“I always ask why we should change a system of strong international competitions… if it’s not broken, why try to fix it?”

But Infantino is determined to elevate the status of FIFA’s club competition and provide significant income to the finalists.

“We’ve seen how the Premier League has grown significantly over the last few years,” Tebas pointed out. “La Liga has also grown significantly and why would we want to change that? Why would we want to put that at risk with these sort of ideas? It’s like building castles in the sky.”

While concerned about Infantino’s plans, Tebas is supportive of UEFA President Aleksander Čeferin who has clashed regularly with his FIFA counterpart.

“If Ceferin defends European football as I have seen with national league and championships in balance, which is the current trend, I welcome this clash, this confrontation,” Tebas said. “An organisation like FIFA is supposed to be a regulatory body. They draft the different calendars and when we need to play. Sadly, from organising World Cups, they are talking about Club World Cups and having that every two years.

“That is not an option because it would change the status quo. This can’t happen. This sort of confrontation will never harm us if it goes along the path Ceferin is trying to defend.”

Tebas has been a regular critic of governments using their wealth to finance clubs, particularly Qatar at Paris Saint-Germain and Abu Dhabi at Manchester City. Both teams have been punished by UEFA for breaching spending rules and City is subject to a fresh investigation that could lead to a Champions League ban.

“One of the major issues in European football is related to (financial) doping,” Tebas said. “Because when we have clubs being financed by states then that has an impact on salaries and that means in other countries with more strict economic controls like Spain and Germany clubs cannot actually ask the state for extra financing to pay those salaries.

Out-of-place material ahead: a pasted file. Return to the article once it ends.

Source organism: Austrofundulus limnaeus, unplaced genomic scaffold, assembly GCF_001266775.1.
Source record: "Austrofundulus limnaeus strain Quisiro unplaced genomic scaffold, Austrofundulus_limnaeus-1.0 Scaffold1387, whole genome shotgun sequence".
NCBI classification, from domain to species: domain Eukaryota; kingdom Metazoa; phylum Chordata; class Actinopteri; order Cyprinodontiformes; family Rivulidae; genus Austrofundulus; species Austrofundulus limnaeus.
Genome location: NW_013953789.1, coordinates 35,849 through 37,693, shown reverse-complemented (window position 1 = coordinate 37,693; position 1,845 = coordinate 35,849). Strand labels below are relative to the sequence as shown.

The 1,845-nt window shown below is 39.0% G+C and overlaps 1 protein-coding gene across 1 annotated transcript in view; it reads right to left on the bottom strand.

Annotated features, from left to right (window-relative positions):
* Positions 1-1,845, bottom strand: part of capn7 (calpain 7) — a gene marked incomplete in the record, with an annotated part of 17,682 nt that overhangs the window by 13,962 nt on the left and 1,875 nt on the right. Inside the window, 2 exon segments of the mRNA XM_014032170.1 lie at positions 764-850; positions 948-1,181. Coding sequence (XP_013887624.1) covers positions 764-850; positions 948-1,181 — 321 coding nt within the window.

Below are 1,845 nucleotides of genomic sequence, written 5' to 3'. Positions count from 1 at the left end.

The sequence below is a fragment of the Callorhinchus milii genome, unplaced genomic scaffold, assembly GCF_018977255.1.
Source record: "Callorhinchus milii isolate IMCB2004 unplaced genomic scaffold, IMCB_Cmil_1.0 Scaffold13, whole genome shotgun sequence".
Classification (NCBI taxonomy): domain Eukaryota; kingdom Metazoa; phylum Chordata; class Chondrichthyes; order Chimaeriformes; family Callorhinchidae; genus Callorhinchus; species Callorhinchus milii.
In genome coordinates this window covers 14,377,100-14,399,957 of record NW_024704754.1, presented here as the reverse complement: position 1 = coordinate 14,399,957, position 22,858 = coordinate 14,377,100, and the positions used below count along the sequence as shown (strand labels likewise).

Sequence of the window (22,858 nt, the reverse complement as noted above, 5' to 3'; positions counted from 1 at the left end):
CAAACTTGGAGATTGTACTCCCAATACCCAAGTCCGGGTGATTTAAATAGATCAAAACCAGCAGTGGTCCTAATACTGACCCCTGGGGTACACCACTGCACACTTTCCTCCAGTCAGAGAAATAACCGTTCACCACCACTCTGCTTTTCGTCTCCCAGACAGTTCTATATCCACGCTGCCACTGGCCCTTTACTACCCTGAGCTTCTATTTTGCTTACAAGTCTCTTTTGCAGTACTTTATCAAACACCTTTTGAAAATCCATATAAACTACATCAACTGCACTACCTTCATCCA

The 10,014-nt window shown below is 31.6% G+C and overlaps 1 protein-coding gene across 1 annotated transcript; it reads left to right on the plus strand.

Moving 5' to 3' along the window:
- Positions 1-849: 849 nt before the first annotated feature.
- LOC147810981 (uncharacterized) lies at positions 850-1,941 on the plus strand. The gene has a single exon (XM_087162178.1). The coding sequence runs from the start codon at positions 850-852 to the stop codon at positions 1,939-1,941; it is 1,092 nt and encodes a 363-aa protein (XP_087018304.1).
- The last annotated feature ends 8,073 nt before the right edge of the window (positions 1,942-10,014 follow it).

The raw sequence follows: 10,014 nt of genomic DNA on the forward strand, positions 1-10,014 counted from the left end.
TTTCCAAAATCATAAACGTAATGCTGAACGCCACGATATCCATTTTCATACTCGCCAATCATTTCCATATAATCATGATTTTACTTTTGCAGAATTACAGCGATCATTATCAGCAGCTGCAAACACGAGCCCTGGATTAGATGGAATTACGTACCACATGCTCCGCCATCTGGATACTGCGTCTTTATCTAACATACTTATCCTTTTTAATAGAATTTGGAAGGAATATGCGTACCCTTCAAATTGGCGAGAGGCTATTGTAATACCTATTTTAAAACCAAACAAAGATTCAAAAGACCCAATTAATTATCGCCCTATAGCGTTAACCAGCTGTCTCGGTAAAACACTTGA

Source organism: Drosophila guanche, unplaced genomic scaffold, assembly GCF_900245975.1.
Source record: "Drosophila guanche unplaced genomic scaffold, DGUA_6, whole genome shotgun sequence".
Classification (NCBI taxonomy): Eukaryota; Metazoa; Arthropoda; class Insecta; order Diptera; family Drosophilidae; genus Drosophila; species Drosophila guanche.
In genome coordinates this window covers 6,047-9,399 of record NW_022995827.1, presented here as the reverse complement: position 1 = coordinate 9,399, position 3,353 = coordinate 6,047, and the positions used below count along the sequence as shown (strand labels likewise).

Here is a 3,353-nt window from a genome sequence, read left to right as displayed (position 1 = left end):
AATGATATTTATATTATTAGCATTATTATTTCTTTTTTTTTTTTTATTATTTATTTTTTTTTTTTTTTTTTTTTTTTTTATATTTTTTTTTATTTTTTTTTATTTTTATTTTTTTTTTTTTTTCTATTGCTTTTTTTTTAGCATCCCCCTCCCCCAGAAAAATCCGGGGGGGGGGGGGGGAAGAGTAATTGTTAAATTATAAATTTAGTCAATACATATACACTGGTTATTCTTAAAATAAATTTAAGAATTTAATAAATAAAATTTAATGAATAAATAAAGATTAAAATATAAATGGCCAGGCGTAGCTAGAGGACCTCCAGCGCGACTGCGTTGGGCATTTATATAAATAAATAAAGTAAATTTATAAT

“This causes inflation and people think about creating other competitions because Florentino Perez and other clubs are always saying we need more money to maintain our players.”

That isn’t necessary, according to Tebas.

“I don’t think we are helping football in any way if we generate wealth and it just goes straight back to the big clubs,” Tebas said. “But that’s what’s happening, the major clubs share out the large part of the income among their players.

“In the end instead of having 12 Ferraris, they have 15. Instead of having 10 Lamborghinis they have 12. We’re dealing with major clubs generating a huge amount of money. So our aim is to redistribute that wealth. It’s not a case of creating new competitions because anything there would only benefit large clubs and channel wealth to the major car manufacturers.”

One of Tebas’ frustrations closer to home is the Spanish football federation thwarting his bid to take La Liga games overseas. But the federation has just staged its reformatted Super Cup in Saudi Arabia despite criticism of the kingdom’s human rights violations and its role in the murder of The Washington Post columnist Jamal Khashoggi at the Saudi embassy in Istanbul in 2018.

Saudi Arabia has also been linked to the pirating of sports broadcasts from Qatar-owned beIN Sports to undermine its neighbor as part of a wider regional diplomatic dispute.

“The Saudi Arabian government has a policy whereby they improve the image of the government through sport – whitewashing their image,” Tebas said. “We should not forget what happened in the Turkish embassy.

“We should not forget these things. This happened in an embassy, not a pub and this is very serious, at least in my opinion. Money is not the only thing that matters.”

More AP soccer: https://apnews.com/Soccer and https://twitter.com/AP-Sports

Follow AP’s global sports correspondant Rob Harris on Twitter.

USMNT left back Robinson a surprise target for AC Milan?

AC Milans wants USMNT back Robinson
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AC Milan has identified an American as a potential answer to its left back depth issues.

Hampered by Financial Fair Play concerns, the Rossoneri could be offloading Ricardo Rodriguez to Fenerbahce and chasing a replacement.